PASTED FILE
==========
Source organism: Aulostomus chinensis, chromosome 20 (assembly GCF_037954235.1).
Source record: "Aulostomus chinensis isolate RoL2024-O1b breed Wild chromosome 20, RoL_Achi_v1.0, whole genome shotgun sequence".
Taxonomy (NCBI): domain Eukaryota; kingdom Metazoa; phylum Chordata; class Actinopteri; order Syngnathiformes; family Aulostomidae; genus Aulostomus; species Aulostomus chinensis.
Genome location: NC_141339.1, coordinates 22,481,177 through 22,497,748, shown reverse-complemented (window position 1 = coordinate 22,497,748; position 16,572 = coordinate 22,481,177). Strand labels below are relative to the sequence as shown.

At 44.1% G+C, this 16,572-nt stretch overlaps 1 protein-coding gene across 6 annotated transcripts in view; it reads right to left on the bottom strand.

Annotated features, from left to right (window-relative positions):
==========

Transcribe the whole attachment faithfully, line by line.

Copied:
Source organism: Aulostomus chinensis, chromosome 20 (assembly GCF_037954235.1).
Source record: "Aulostomus chinensis isolate RoL2024-O1b breed Wild chromosome 20, RoL_Achi_v1.0, whole genome shotgun sequence".
Taxonomy (NCBI): domain Eukaryota; kingdom Metazoa; phylum Chordata; class Actinopteri; order Syngnathiformes; family Aulostomidae; genus Aulostomus; species Aulostomus chinensis.
Genome location: NC_141339.1, coordinates 22,481,177 through 22,497,748, shown reverse-complemented (window position 1 = coordinate 22,497,748; position 16,572 = coordinate 22,481,177). Strand labels below are relative to the sequence as shown.

At 44.1% G+C, this 16,572-nt stretch overlaps 1 protein-coding gene across 6 annotated transcripts in view; it reads right to left on the bottom strand.

Annotated features, from left to right (window-relative positions):